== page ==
Unless you have a budget to spend for trying out the local food which could range from €7,00 to €15,00 per meal, remember to buy water and food at a supermarket. Near tourist attractions, a 500ml bottle of water can cost as much as €2,00. At the supermarket, a 1.5L bottle of water can cost as little as €0,17 to about €0,50 depending where you are. In France, I was shocked to see that the only available water at vendo machines and train stations was Evian, which could cost as much as €2,00 for a 500ml bottle! When I visited a local Carrefour to stock on supplies, the Carrefour Eau de Source was €0,17! Even Evian is cheaper at the supermarket since a 1.5L bottle can go for as low as €0,60.
For a meal, I got cold cuts such as Danish salami for as little as €0,88 for a 200g vacuum-pack plus a pack of 10 croissants for €1,10. To complete the sandwich, I purchased a tube of mayonnaise with Dijon mustard at 1,75 (which lasted me several days). That was good enough for three persons and lasted me two meals and a snack. You can be creative and add more to your sandwich if your budget will allow it.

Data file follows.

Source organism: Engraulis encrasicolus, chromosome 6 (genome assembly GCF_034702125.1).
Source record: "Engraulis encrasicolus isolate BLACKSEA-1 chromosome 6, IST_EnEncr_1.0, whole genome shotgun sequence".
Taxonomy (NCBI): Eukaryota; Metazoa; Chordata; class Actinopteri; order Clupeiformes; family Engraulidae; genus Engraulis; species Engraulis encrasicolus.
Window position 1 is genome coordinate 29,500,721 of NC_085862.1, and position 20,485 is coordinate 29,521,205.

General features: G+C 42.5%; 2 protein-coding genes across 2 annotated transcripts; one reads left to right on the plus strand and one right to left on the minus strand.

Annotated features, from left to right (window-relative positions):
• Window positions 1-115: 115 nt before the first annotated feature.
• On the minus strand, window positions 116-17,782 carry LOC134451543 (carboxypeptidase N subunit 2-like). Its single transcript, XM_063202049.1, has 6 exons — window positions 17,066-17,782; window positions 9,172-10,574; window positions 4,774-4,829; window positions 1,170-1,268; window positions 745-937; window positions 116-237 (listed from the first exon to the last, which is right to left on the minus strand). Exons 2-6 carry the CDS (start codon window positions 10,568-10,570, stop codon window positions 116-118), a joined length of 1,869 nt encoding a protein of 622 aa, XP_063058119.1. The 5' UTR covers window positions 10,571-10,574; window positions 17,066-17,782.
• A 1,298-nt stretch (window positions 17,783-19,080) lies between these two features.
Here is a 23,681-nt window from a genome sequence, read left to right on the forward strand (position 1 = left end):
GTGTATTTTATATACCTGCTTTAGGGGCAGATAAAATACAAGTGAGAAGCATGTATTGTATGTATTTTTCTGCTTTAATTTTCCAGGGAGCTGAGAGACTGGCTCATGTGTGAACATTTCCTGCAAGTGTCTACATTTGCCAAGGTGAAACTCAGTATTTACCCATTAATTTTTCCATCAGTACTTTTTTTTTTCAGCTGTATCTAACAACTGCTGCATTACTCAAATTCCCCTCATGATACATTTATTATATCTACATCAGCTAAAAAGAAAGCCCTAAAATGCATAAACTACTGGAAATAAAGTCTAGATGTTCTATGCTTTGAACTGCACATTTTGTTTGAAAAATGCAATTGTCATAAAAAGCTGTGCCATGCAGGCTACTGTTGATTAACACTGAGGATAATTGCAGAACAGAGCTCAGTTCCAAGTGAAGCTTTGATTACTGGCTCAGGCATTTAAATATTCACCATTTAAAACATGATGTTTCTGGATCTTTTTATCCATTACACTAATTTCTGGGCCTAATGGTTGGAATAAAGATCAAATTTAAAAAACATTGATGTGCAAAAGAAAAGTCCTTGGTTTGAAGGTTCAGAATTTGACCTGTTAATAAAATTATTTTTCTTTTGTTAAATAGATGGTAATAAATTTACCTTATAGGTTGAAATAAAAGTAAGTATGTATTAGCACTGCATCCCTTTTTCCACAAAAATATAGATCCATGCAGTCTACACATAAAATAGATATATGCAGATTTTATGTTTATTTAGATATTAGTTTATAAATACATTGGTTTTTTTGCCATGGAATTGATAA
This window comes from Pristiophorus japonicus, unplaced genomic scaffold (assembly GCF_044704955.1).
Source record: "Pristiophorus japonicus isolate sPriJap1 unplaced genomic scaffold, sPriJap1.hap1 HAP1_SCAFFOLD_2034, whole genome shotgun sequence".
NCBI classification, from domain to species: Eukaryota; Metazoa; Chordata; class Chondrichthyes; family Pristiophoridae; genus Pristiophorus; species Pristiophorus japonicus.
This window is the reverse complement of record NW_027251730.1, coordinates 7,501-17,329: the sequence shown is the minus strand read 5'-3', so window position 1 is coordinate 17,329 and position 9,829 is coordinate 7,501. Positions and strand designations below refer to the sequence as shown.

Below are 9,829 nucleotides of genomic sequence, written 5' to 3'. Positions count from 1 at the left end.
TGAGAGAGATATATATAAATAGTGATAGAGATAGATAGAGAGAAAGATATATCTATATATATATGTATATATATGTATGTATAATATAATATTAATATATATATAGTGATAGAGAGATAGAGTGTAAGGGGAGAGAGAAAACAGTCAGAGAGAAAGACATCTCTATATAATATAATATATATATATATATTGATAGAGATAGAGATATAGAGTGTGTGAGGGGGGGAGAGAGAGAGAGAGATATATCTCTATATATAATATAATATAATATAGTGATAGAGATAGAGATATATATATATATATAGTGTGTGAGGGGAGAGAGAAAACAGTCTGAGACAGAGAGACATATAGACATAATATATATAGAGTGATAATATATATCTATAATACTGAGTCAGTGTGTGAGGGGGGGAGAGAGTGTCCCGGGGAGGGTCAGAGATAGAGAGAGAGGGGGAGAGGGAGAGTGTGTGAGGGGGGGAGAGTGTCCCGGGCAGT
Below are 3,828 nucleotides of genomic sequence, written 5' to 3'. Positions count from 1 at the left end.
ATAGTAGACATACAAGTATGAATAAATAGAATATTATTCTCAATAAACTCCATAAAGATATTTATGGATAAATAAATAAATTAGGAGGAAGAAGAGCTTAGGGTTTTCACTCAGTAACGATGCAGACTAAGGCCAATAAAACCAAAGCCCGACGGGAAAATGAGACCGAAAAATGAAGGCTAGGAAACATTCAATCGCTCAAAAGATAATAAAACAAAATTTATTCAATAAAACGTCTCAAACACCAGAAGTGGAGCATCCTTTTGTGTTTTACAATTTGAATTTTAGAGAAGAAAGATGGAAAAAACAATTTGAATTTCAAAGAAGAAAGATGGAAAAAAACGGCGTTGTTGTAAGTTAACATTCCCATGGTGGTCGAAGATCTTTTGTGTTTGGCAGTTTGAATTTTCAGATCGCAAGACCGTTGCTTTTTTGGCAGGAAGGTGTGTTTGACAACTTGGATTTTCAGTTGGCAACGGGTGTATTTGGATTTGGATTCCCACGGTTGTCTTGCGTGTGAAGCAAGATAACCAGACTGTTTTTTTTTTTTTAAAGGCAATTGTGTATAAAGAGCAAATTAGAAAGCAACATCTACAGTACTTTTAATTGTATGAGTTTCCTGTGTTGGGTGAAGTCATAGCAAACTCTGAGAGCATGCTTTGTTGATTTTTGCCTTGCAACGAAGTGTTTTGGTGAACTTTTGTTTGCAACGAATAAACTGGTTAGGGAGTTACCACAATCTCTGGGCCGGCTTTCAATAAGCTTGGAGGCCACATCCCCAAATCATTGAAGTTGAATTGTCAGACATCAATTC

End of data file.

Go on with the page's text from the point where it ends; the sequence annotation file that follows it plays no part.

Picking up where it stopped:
If you’re too lazy to make your own sandwich, try to look around for a sandwich stand or the local Turkish doner store (which sells the doner kebabs or yufka doner). I got salami sandwiches with vegetables for as low as €1,70 at train stations in Germany.
Doner kebabs are found all over Europe and can be as cheap as €3,50. While the breads with meat and chili can go as low as €1,20 depending on the country. In Germany, I got really great breads at €0,70 (a must-try in Germany) at stores in the tourist area. It’s amusing though that food was cheaper than water in Germany. It’s a good thing that water from the faucet is usually potable.
In Amsterdam, hot dog stands sell cheaper sandwiches than the Doner stores.
9. Stock up on vitamins and essential medicines